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The Hoax Museum Blog
Category: Science
Hidden Messages in Water — I got an email from Enio asking me: I would like to know your opinion about Masaru Emoto's "Crystal Water Photos". First, some background. Masaru Emoto's book The Hidden Messages in Water is currently #66 in sales rank on Amazon. That means A LOT of people are buying it. Here's the blurb from the cover that pretty much explains what Masaru Emoto and his crystal water photos are all about: The Hidden Messages in Water is an eye-opening theory showing how water is deeply connected to…
Posted: Wed Apr 06, 2005.   Comments (123)

Sky Disc of Nebra — Yet another German archaeological fraud has possibly been uncovered. The Guardian reports that controversy has erupted over the authenticity of the 'Sky Disc of Nebra'. The disc, which shows the sun, moon and stars, was found in 1999 by two amateur metal detectors near the town of Nebra in Germany. It was believed to be 3600 years old. Now some experts, including Peter Schauer of Regensburg University, are claiming that it's a fake. This issue has arisen because the two guys who found…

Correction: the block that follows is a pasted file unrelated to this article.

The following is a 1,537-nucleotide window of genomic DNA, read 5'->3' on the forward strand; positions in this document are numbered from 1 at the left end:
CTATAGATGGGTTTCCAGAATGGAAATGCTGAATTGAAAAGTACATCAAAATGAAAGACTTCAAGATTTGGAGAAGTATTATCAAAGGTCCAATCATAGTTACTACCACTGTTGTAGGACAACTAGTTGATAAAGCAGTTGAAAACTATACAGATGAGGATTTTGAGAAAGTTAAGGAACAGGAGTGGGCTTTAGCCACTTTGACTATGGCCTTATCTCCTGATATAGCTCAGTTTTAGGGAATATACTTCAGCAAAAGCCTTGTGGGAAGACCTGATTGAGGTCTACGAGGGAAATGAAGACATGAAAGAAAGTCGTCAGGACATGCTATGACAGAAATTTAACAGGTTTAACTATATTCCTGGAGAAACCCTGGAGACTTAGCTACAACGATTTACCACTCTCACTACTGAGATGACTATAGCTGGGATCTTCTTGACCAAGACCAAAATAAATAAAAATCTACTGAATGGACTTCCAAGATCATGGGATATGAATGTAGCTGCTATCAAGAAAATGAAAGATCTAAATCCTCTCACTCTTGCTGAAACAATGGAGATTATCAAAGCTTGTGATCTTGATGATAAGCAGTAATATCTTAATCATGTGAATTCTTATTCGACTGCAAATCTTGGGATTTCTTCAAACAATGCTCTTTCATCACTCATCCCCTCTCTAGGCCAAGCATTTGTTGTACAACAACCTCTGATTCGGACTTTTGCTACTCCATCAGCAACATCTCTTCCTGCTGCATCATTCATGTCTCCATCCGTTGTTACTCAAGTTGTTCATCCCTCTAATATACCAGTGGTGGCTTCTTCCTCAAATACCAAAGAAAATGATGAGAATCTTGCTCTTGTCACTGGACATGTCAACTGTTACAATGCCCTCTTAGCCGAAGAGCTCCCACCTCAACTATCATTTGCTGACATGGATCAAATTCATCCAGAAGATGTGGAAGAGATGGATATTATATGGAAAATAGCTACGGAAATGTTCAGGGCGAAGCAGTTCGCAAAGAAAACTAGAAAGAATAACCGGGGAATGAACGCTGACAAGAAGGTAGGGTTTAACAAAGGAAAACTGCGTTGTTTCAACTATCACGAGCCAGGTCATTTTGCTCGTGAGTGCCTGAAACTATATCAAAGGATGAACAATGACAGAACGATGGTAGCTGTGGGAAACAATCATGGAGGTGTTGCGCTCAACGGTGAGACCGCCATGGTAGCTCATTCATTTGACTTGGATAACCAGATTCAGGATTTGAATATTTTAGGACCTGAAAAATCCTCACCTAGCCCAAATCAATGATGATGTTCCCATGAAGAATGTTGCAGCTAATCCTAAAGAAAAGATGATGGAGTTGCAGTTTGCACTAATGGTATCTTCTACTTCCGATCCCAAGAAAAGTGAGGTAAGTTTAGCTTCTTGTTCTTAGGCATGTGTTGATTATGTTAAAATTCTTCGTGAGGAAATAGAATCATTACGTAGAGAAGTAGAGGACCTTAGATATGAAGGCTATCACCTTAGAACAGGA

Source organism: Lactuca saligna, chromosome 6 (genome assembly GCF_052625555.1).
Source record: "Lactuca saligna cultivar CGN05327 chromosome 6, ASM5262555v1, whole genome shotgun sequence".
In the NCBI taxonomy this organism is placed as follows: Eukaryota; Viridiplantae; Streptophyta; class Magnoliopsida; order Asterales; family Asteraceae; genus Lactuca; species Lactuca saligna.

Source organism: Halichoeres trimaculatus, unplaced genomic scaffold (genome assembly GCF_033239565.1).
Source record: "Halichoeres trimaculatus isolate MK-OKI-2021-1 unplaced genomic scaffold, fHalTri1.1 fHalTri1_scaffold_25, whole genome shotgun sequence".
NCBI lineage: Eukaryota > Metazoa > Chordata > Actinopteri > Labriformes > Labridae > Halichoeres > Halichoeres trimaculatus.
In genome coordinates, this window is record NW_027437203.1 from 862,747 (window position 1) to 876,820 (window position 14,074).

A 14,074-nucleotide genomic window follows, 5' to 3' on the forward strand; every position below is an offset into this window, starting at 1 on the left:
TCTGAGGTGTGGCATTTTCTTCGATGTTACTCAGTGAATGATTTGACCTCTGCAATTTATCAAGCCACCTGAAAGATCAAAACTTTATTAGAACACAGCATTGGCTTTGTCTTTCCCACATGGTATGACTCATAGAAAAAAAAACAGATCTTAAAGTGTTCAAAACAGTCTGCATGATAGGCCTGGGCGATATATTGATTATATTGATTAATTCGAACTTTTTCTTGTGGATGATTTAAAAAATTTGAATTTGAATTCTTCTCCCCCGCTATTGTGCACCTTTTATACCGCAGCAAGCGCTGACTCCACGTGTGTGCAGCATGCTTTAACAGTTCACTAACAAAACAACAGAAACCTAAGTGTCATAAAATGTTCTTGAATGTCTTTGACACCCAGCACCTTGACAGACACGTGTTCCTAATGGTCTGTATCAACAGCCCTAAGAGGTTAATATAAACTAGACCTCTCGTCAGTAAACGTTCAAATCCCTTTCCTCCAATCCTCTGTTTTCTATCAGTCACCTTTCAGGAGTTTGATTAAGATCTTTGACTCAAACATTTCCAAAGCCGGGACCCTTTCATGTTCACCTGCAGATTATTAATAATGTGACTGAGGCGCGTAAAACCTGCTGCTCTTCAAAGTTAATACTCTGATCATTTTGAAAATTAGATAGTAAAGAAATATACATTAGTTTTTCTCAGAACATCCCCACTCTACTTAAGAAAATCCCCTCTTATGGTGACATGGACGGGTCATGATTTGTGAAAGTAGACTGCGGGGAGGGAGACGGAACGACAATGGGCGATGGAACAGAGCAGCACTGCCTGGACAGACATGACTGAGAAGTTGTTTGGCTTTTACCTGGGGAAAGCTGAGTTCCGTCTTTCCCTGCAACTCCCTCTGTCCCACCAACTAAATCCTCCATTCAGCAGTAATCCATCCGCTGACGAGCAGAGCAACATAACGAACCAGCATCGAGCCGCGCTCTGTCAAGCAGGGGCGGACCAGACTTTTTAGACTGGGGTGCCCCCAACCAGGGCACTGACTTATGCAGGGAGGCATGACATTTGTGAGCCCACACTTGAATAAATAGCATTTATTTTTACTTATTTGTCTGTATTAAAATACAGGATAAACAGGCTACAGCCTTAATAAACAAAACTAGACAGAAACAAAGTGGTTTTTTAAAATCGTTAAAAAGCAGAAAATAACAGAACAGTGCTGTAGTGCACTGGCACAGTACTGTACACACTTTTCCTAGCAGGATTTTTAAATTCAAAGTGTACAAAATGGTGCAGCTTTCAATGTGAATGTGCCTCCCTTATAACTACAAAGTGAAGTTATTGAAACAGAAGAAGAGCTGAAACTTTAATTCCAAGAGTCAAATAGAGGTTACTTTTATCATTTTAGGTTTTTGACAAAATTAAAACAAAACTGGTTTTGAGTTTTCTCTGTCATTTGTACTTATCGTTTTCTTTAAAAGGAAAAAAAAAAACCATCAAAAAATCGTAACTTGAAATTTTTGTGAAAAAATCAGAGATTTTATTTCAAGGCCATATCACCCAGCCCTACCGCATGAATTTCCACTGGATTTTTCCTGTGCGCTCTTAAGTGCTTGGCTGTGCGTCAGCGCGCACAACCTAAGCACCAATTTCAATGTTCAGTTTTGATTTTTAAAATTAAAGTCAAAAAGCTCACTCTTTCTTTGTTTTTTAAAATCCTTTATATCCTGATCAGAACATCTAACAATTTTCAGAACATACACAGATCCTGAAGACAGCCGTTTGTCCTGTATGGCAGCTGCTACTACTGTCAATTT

Posted: Wed Mar 02, 2005.   Comments (14)

Indian Whiz Kid Wins NASA Competition — A 15-year-old boy in India, Saurabh Singh, appears to have had everyone going with a story about how he won an international exam given by NASA to discover young scientists. The Indian media were singing his praises, and lawmakers were ready to give him money to facilitate his studies. Except that it turns out NASA gives no such exam. However, the boy is now changing his story, saying that the exam was given by Oxford University, not NASA. This all sounds strangely similar to the tale…